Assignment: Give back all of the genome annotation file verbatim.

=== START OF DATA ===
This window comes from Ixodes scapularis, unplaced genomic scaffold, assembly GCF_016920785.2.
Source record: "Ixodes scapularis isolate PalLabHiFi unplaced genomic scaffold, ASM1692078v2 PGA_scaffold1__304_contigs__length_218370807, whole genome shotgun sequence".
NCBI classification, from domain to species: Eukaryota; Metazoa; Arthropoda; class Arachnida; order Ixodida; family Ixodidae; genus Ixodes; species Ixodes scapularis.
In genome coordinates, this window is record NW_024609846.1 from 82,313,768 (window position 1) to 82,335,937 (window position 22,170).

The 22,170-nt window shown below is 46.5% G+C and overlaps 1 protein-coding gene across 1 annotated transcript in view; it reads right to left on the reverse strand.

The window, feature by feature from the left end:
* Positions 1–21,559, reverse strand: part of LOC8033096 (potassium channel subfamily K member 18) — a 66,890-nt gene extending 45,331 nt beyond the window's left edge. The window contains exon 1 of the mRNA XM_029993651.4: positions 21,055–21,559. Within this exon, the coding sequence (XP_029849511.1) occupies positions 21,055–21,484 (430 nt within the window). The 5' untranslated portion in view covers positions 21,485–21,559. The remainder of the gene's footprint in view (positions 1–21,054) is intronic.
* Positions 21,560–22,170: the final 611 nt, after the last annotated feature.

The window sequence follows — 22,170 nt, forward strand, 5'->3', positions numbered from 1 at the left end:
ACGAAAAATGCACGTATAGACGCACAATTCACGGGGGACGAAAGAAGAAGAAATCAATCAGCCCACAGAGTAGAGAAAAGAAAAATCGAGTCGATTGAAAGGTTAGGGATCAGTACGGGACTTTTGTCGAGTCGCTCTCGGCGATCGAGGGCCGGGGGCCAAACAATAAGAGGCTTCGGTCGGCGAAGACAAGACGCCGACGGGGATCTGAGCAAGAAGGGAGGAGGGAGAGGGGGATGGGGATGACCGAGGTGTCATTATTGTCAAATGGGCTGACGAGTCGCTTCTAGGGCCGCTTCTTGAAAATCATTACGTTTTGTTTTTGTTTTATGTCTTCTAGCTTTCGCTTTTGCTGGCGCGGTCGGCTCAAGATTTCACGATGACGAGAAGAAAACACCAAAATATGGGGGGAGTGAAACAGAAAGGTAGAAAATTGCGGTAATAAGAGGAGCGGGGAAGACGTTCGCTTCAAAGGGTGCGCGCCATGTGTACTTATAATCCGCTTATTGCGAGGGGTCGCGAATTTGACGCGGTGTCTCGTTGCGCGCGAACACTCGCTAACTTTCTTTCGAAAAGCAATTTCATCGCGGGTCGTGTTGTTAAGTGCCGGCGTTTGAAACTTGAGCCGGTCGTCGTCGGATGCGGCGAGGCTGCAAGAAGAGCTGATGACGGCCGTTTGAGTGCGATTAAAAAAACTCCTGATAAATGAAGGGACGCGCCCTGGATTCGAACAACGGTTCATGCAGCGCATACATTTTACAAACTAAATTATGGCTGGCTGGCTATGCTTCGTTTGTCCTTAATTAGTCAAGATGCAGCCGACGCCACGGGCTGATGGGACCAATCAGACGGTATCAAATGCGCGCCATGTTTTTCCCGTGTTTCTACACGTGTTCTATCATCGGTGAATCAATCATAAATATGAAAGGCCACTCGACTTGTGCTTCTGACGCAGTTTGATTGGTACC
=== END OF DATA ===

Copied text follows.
This window comes from Ixodes scapularis, unplaced genomic scaffold, assembly GCF_016920785.2.
Source record: "Ixodes scapularis isolate PalLabHiFi unplaced genomic scaffold, ASM1692078v2 PGA_scaffold1__304_contigs__length_218370807, whole genome shotgun sequence".
NCBI classification, from domain to species: Eukaryota; Metazoa; Arthropoda; class Arachnida; order Ixodida; family Ixodidae; genus Ixodes; species Ixodes scapularis.
In genome coordinates, this window is record NW_024609846.1 from 82,313,768 (window position 1) to 82,335,937 (window position 22,170).

The 22,170-nt window shown below is 46.5% G+C and overlaps 1 protein-coding gene across 1 annotated transcript in view; it reads right to left on the reverse strand.

The window, feature by feature from the left end:
* Positions 1–21,559, reverse strand: part of LOC8033096 (potassium channel subfamily K member 18) — a 66,890-nt gene extending 45,331 nt beyond the window's left edge. The window contains exon 1 of the mRNA XM_029993651.4: positions 21,055–21,559. Within this exon, the coding sequence (XP_029849511.1) occupies positions 21,055–21,484 (430 nt within the window). The 5' untranslated portion in view covers positions 21,485–21,559. The remainder of the gene's footprint in view (positions 1–21,054) is intronic.
* Positions 21,560–22,170: the final 611 nt, after the last annotated feature.

The window sequence follows — 22,170 nt, forward strand, 5'->3', positions numbered from 1 at the left end:
ACGAAAAATGCACGTATAGACGCACAATTCACGGGGGACGAAAGAAGAAGAAATCAATCAGCCCACAGAGTAGAGAAAAGAAAAATCGAGTCGATTGAAAGGTTAGGGATCAGTACGGGACTTTTGTCGAGTCGCTCTCGGCGATCGAGGGCCGGGGGCCAAACAATAAGAGGCTTCGGTCGGCGAAGACAAGACGCCGACGGGGATCTGAGCAAGAAGGGAGGAGGGAGAGGGGGATGGGGATGACCGAGGTGTCATTATTGTCAAATGGGCTGACGAGTCGCTTCTAGGGCCGCTTCTTGAAAATCATTACGTTTTGTTTTTGTTTTATGTCTTCTAGCTTTCGCTTTTGCTGGCGCGGTCGGCTCAAGATTTCACGATGACGAGAAGAAAACACCAAAATATGGGGGGAGTGAAACAGAAAGGTAGAAAATTGCGGTAATAAGAGGAGCGGGGAAGACGTTCGCTTCAAAGGGTGCGCGCCATGTGTACTTATAATCCGCTTATTGCGAGGGGTCGCGAATTTGACGCGGTGTCTCGTTGCGCGCGAACACTCGCTAACTTTCTTTCGAAAAGCAATTTCATCGCGGGTCGTGTTGTTAAGTGCCGGCGTTTGAAACTTGAGCCGGTCGTCGTCGGATGCGGCGAGGCTGCAAGAAGAGCTGATGACGGCCGTTTGAGTGCGATTAAAAAAACTCCTGATAAATGAAGGGACGCGCCCTGGATTCGAACAACGGTTCATGCAGCGCATACATTTTACAAACTAAATTATGGCTGGCTGGCTATGCTTCGTTTGTCCTTAATTAGTCAAGATGCAGCCGACGCCACGGGCTGATGGGACCAATCAGACGGTATCAAATGCGCGCCATGTTTTTCCCGTGTTTCTACACGTGTTCTATCATCGGTGAATCAATCATAAATATGAAAGGCCACTCGACTTGTGCTTCTGACGCAGTTTGATTGGTACC